The Gathering Storm
ALMOST two years ago, in October 1972, Victor Zorza announced in a column in the Washington Post the coming of a new “golden age.” Let the skeptics scoff, Mr. Zorza wrote, ten years from now they would be convinced. The world was moving toward a period of reconciliation, toward generations of peace: the Middle East conflict would be settled within the next three to six months, Middle Eastern oil would bring the great powers together. This messianic vision, Mr. Zorza explained, did not derive from an inherently optimistic frame of mind, but from a “cold assessment of the facts of international life, from a judgment that the self-interest of the great powers imposes on them patterns of cooperation that none can evade.”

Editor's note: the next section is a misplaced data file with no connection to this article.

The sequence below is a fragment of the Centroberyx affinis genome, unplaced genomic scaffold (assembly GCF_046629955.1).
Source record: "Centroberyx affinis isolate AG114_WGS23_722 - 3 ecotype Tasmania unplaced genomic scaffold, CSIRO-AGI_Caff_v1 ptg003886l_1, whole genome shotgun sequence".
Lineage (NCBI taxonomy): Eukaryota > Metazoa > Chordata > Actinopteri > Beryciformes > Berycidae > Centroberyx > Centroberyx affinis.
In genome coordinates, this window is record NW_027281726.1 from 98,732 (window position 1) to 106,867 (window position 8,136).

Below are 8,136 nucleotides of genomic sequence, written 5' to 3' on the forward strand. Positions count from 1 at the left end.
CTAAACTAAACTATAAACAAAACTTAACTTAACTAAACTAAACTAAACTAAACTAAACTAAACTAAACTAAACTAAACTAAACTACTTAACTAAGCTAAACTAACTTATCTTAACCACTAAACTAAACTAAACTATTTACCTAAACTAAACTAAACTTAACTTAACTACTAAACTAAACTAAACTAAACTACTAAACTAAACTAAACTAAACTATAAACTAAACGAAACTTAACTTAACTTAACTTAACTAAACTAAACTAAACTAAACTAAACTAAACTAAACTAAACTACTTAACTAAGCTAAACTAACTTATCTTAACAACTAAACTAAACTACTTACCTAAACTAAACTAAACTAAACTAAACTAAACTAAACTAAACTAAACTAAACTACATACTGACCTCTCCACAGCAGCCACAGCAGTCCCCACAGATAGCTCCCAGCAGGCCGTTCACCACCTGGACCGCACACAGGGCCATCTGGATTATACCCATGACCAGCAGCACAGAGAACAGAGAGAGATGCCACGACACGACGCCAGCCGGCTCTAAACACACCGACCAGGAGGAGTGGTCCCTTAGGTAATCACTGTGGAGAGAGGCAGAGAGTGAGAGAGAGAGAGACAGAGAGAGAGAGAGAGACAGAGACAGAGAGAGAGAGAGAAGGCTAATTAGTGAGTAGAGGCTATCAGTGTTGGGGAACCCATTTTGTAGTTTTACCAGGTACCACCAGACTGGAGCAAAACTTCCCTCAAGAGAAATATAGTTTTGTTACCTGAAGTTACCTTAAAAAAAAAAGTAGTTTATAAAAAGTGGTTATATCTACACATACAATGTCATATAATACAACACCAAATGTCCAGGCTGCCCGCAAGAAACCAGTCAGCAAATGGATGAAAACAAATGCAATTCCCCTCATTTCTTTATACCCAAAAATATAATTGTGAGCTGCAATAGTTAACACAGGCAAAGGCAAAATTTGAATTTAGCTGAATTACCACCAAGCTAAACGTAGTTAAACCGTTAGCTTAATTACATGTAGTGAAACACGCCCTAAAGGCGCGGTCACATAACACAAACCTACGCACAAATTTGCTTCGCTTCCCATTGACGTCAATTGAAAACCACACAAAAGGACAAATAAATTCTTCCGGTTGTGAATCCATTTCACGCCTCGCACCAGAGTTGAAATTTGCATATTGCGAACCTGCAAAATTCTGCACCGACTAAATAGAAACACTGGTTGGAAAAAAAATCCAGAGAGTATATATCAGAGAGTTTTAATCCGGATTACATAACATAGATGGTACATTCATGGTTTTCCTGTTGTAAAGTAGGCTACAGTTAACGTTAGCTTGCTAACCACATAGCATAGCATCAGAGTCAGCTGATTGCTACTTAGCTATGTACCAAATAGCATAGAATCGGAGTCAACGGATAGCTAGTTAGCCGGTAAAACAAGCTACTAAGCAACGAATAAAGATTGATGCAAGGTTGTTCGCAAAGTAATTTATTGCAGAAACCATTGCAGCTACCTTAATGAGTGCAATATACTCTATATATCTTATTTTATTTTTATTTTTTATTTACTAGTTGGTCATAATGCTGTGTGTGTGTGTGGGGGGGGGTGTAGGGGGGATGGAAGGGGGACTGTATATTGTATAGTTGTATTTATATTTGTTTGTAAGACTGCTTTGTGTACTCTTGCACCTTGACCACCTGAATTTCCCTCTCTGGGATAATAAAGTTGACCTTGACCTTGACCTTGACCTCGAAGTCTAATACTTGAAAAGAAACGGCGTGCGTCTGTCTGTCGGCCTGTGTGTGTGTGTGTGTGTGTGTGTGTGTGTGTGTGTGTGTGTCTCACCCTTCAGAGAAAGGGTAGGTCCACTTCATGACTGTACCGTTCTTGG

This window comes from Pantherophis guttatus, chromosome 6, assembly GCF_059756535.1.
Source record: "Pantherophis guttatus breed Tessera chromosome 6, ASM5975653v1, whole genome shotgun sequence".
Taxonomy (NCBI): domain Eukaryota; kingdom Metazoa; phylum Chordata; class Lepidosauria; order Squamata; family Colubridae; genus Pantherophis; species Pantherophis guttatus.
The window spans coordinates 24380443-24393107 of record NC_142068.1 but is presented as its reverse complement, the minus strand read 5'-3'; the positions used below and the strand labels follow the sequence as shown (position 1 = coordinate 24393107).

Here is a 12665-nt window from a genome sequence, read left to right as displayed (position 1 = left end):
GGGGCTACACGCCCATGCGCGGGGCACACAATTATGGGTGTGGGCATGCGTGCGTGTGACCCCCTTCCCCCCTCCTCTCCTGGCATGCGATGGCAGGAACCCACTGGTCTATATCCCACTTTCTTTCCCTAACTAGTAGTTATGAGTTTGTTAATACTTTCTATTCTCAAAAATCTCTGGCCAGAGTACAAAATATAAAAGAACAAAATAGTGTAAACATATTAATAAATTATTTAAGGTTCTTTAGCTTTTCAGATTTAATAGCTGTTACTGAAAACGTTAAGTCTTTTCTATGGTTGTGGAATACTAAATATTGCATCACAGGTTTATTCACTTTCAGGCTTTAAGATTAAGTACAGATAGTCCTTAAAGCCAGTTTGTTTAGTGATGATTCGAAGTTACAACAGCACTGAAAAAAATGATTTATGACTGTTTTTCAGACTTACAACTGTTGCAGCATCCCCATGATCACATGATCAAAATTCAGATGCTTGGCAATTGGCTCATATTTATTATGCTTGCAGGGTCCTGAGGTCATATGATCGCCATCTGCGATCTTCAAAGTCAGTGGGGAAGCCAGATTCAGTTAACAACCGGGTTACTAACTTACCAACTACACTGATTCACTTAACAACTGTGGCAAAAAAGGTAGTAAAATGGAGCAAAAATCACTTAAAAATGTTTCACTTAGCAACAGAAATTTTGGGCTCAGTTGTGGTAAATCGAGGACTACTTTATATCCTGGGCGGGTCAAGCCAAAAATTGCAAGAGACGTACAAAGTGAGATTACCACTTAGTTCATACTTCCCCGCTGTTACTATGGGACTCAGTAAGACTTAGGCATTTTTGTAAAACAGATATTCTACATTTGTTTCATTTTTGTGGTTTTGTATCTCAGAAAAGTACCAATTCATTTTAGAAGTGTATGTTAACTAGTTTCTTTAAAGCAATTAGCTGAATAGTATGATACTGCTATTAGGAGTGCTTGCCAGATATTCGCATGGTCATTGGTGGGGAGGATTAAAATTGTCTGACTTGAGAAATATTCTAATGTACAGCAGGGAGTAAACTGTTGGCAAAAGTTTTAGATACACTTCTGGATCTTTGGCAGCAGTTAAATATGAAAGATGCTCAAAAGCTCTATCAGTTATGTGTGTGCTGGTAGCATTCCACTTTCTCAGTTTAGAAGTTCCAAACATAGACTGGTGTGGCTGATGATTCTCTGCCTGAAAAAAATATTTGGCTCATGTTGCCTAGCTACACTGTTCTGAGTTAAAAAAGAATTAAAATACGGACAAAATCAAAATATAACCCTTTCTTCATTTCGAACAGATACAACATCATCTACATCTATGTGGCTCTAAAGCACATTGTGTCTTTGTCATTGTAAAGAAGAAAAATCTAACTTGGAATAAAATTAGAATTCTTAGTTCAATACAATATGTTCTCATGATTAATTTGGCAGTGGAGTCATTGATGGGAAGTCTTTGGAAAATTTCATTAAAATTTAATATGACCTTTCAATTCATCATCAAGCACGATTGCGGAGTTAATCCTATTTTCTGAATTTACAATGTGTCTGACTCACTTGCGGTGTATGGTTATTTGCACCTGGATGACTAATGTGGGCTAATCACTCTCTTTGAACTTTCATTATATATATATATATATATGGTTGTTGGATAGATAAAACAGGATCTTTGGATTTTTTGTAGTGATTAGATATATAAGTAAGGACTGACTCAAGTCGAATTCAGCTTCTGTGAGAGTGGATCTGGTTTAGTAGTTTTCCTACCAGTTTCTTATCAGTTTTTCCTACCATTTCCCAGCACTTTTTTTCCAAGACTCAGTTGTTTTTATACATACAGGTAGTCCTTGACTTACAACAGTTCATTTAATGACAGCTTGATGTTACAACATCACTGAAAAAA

The tenor of the column reflected, if a little ecstatically, the mood of the period. The same message-that peace had come and wars were over-was contained, grosso modo, in the speeches and writings of leading Western statesmen from Nixon and Kissinger to Willy Brandt. President Nixon’s Report to Congress on U.S. Foreign Policy for the 1970′s promised “an international structure which could silence the sounds of war for the remainder of this century,” while Dr. Kissinger himself appeared at a conference appropriately named Pacem in Terris.
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